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Measuring the Money Supply

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A statistic widely tracked by investment professionals is the money supply. But, what exactly is meant by “money supply?” Further, why did the Federal Reserve Bank announce on Dec. 17, 2020, that it is changing some definitions of money supply and the data it will report in the future?

It turns out that there are a variety of definitions. Perhaps the basic one is the quantity of coins and currency in circulation. Even there, the meaning isn’t as obvious as you might suspect.

For reporting purposes, the Federal Reserve counts as currency in circulation outstanding coins and paper money not in the custody of deposit institutions (primarily banks and credit unions). I could not find any reports listing the variations of total outstanding coins and currency not including that held by governments and central banks or including coins and currency in governments and central bank custody.

In its Jan. 7, 2021, Money Stock Measures report, the Federal Reserve offers nine pages of different measures of the money supply. Some of the data is “not seasonally adjusted,” meaning it is the raw data. Other components are “seasonally adjusted,” which indicates some statistical tinkering might have been done with the raw data. There is a time delay in reported data, where the most recent is from November 2020.

The Federal Reserve defines the monetary base, typically referred to as M0, as made up of currency in circulation plus “balances held by depository institutions in master accounts and excess balance accounts at Federal Reserve Banks.” At the end of December 2019, the report lists currency in circulation at $1,796.4 billion and reserve balances at $1,630.1 billion. At the end of November, the corresponding totals had increased to $2,058.4 billion (a 14.8 percent increase) and $3,034.7 billion (up 86.2 percent). Combined, the Monetary base increased 48.6 percent from the end of December 2019 to the end of November 2020.

The next step up in definition of the money supply is M1, which includes all assets counted in M0 plus demand deposits (pretty much meaning checking accounts) at commercial banks, credit unions and other thrift institutions. Many people consider the balances they have in their checking accounts to be “cash.”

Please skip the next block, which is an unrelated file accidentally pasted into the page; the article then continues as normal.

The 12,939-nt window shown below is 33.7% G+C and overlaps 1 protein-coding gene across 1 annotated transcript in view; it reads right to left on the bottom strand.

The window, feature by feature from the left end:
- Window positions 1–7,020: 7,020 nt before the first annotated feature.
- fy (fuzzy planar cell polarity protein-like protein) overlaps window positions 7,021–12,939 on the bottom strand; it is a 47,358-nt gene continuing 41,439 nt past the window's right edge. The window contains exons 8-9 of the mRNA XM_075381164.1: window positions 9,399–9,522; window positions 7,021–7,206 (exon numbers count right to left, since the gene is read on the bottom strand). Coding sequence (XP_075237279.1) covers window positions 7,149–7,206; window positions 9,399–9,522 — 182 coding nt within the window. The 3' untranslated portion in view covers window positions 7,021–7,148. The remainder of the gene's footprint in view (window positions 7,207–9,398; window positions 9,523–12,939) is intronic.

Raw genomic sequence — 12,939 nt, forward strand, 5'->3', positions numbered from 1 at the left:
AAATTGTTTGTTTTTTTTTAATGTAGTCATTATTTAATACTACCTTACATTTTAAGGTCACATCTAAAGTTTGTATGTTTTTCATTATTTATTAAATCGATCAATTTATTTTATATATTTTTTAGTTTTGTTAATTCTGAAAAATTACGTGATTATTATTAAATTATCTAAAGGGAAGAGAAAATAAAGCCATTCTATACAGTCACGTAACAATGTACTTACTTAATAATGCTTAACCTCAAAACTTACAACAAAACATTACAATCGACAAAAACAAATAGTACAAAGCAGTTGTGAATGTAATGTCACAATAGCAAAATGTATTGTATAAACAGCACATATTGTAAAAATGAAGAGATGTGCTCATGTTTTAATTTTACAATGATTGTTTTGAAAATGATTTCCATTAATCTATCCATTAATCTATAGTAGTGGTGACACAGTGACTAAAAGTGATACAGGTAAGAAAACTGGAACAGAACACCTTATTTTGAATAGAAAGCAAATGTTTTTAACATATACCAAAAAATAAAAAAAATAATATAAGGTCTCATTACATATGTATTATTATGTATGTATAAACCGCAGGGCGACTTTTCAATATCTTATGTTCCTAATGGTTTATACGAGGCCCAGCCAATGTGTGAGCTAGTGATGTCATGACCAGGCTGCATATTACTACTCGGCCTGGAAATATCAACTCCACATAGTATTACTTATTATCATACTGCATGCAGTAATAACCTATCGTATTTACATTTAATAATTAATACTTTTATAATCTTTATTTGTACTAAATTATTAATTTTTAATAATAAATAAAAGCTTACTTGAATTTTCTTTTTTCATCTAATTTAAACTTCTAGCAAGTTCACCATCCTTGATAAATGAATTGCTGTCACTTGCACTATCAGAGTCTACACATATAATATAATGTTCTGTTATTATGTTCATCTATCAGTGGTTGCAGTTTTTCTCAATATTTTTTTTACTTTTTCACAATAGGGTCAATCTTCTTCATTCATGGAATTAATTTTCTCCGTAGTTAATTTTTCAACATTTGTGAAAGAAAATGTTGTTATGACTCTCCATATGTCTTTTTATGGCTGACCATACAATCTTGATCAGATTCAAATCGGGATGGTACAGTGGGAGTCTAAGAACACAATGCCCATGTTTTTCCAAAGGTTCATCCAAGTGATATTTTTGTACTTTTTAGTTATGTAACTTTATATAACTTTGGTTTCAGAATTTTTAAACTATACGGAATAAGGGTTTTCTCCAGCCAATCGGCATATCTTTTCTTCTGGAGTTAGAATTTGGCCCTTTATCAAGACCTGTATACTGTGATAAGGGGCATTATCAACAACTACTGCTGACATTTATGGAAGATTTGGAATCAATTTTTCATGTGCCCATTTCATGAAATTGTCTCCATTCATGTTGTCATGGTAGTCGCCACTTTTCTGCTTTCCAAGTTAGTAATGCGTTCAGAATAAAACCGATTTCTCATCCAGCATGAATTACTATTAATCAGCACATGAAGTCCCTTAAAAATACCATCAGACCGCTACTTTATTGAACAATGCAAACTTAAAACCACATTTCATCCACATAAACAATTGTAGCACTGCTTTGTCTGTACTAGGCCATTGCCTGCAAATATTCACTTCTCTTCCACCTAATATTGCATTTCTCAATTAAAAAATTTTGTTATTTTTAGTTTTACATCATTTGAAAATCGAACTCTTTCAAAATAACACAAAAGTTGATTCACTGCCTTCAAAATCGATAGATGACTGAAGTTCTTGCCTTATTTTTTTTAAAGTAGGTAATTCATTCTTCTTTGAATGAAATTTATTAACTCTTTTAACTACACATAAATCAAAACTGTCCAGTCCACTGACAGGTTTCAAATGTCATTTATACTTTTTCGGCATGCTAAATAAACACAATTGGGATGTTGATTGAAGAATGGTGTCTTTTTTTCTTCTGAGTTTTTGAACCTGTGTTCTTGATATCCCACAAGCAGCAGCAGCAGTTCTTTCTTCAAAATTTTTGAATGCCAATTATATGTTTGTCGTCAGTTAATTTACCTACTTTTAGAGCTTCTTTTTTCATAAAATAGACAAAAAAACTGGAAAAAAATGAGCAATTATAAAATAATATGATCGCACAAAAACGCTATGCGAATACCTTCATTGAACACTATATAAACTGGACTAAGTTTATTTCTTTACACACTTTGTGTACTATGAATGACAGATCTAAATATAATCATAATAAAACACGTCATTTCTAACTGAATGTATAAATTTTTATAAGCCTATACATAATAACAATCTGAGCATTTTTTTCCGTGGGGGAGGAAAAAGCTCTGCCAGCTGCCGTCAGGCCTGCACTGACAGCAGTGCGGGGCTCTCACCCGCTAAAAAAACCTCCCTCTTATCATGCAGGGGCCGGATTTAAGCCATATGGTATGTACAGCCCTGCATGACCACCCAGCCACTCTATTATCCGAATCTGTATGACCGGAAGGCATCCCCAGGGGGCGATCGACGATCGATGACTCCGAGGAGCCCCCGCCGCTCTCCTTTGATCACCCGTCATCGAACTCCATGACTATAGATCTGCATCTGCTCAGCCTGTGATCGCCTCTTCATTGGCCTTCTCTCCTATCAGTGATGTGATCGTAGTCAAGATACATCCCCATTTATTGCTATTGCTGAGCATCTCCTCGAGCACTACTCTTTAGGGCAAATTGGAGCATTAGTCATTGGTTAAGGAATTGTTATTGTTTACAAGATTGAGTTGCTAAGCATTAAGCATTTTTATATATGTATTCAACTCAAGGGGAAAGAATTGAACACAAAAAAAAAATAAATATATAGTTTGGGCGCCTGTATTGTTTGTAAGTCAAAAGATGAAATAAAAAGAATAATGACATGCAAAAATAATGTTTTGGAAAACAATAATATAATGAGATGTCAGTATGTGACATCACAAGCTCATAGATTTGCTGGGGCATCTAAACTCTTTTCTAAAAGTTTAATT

The M2 definition of the money supply includes everything in M1 plus savings accounts, individual money market accounts, and smaller certificates of deposit (up to a maximum of $99,999), excluding any such accounts for individual retirement accounts (IRA) or Keough retirement accounts.

The Federal Reserve Bank stopped publishing M3 money supply data in 2006, though it is still reported for the U.S. by the Organization for Economic Co-operation and Development (OECD). This money supply definition includes everything in the M2 definition and adds large certificates of deposits, institutional money market accounts, short-term repurchase assets and other larger liquid assets.

The ultimate definition of the money supply is termed MZM. This includes all “money” with zero maturity. This includes all financial assets redeemable at par on demand.

The most common measures of money supply followed for indications of rising consumer prices (termed “inflation” in most such analyses) are M2 and MZM. However, I would argue that these two benchmarks miss out on at least one critical signal of the inflation of the money supply.

If you refer to the Federal Reserve Bank’s Jan. 7, 2021, report, you will find some eye-opening information. On the first page is listed Memorandum: Reserves, Total Borrowings, which is not seasonally adjusted. Some key data from this column in the memorandum is: